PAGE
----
A Year Without George Floyd
TW: Police brutality, death, violence, racism
One year ago today on Monday May 25th, 2020 George Floyd was killed by police officers in Minneapolis, Minnesota.
The impact of his murder was felt all across the world and brought new attention to the Black Lives Matter movement. It became hard to ignore such a blatant abuse of power and shed a bright light on the need for reformation of our policing systems and institutional racism ingrained in our cultures across the globe. Kyle and I live right south of Minneapolis and were able to witness firsthand the aftermath of George’s legacy.
We drove into the city that following Sunday to help clean up the impact of the riots that followed his death and support protesters that were downtown. We had no idea how much it would change our lives. We are writing this post to share what we saw, what we have learned, and how we can all do more to make sure that George’s death will be remembered as a turning point in action towards police reformation and the abolition of institutional racism.
In the days after George’s death my family and I were very concerned for what was happening around our cities and wanted to find something tangible that we could do to help. The weekend after, my mom found a man on Facebook LIVE gathering supplies such as water, masks, hand sanitizer and snacks to give to those protesting downtown. We immediately ran to the bulk store and grabbed what we could before heading downtown to meet at the Wells Fargo next to the police station. We had no idea what to expect but it was eye-opening.
As we walked towards the still burning Wells Fargo we began to hear hundreds of people chanting.
"What’s his name?
It wasn’t until we walked in closer to the police station that I truly emotionally grasped the moment in history that we were witnessing and I began to sob. I couldn’t believe the immense amount of privledge that my family and I had, to be able to go through our lives without worrying about racially motivated attacks or police brutality. The privilege that I had to think in school “I wonder what I would have done during the 1960’s civil rights movement”. My classmates of color never had to imagine, their older relatives lived through that, and they live in the aftermath on a daily basis. Everything that I had learned about racial stress in public health school, every conversation I had had with my black friends about police brutality, and every black history lesson I had learned was relevant and standing right in front of me.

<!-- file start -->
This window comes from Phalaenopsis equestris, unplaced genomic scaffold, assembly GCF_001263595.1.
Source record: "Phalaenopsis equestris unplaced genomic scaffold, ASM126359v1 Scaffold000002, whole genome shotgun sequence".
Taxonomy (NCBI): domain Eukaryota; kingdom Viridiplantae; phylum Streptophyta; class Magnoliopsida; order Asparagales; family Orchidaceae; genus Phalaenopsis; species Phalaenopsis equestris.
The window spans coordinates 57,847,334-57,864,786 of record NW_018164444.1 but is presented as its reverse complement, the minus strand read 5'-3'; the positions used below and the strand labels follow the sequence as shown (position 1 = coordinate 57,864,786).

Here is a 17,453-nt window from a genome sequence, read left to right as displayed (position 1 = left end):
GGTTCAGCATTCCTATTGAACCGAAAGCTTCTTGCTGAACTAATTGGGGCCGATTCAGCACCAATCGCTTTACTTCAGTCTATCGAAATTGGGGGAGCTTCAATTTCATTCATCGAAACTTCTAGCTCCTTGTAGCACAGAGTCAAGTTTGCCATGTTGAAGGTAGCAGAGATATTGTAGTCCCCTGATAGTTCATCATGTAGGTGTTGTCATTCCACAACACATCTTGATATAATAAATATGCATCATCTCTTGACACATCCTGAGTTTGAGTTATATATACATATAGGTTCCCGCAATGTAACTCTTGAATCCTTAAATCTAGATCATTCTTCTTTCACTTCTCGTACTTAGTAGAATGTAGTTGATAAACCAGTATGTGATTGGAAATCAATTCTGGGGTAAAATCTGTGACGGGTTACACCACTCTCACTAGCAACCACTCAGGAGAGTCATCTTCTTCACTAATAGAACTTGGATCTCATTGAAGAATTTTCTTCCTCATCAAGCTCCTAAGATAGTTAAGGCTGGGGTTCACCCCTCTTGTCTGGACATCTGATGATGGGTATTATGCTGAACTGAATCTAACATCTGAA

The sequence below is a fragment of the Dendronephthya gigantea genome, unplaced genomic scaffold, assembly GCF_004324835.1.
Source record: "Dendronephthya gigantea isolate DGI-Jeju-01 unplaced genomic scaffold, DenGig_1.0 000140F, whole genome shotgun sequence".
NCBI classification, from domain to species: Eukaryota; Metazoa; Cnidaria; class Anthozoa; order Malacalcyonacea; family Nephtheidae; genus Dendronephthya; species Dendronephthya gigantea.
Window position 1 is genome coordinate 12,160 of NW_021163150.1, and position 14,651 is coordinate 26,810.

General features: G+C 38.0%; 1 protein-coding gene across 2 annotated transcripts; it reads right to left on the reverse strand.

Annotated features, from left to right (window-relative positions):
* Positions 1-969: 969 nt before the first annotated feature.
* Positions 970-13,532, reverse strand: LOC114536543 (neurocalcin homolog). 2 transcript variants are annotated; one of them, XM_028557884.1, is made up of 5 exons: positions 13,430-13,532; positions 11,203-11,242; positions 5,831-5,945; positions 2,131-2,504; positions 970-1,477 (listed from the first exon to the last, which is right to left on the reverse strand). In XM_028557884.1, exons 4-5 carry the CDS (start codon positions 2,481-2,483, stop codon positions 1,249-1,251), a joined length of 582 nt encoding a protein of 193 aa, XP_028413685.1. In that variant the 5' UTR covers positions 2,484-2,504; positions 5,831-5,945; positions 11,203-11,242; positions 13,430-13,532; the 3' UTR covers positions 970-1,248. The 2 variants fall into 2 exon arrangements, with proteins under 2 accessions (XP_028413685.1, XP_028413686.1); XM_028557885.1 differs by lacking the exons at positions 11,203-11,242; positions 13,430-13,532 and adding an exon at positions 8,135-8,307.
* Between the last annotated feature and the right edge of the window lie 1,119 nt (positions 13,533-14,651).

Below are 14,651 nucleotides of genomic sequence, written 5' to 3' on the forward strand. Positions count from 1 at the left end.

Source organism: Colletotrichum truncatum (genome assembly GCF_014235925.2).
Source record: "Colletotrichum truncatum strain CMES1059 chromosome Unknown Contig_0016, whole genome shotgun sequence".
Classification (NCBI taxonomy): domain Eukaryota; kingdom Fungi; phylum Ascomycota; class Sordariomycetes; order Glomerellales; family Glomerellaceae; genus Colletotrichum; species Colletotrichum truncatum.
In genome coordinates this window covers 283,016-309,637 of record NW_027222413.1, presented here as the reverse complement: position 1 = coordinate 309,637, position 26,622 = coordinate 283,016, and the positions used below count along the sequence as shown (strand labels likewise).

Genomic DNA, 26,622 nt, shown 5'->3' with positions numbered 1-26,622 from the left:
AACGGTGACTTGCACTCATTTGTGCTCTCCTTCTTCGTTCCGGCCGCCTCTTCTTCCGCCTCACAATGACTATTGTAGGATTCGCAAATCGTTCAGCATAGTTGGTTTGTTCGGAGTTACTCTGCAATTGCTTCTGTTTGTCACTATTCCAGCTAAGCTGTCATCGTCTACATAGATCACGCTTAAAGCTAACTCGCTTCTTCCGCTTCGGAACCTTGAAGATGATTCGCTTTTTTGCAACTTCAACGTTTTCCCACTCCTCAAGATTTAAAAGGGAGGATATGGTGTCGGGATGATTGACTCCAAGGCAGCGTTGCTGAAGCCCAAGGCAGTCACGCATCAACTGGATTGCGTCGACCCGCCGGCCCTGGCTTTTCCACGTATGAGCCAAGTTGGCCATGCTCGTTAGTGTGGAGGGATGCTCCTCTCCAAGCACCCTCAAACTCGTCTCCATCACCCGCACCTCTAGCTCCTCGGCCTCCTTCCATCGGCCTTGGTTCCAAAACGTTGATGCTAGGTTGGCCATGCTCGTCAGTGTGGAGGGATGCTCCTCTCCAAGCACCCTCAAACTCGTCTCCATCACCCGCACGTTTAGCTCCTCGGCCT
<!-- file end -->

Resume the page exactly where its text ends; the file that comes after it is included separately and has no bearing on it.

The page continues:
Many people who were less empathetic to the struggles of black and brown folks moved to condemn the protests and riots that happened across the world stating things such as “Why did they have to steal from Target?” or “Look at these people burning down the Post Office, what monsters!” Some people I saw even went as far as to call the Black Lives Matter movement a “terrorist movement”. While we would never promote violence or destruction of property ourselves, these viewpoints serve to negate the fact that a man was murdered in the street in broad daylight and show that institutional racism is so prevalent in our society and governmental activities that people are willing to overlook them to maintain a sense of normalcy.
While we were there we struggled to find ways to help, as so many people had come out to clean up. We picked up debris where we could and spoke to people there to find where more hands were needed. It was beautiful to see the diversity of people there brushing the water coming out of the Wells Fargo building along the side of the street, walking around with food and water, and holding up signs of support for George Floyd at the corner of West 31st and Nicollet. We were eventually directed to a local restaurant that was helping to redistribute supplies across the city. So many people were there to help that there was a 3hr wait to help deliver necessities like diapers, water, food, and masks. After spending the afternoon helping where we could we came home with a new sense of understanding.
Before, it was hard for us to imagine where we fit in as allies to the movement and where we could help. After, it became clearer to us that everyone can do something. It doesn’t have to be organized, it doesn’t have to be tangible, and it doesn’t have to take a lot of time. All we have to do is continue to educate ourselves, look for opportunities to help, and have the courage to advocate for those around us do better. We hope that by hearing our experiences we can motivate you to see the change in yourself and in your community. Here is a post we made with some resources to help you begin this journey and we are happy to help you with questions or suggestions. Thank you.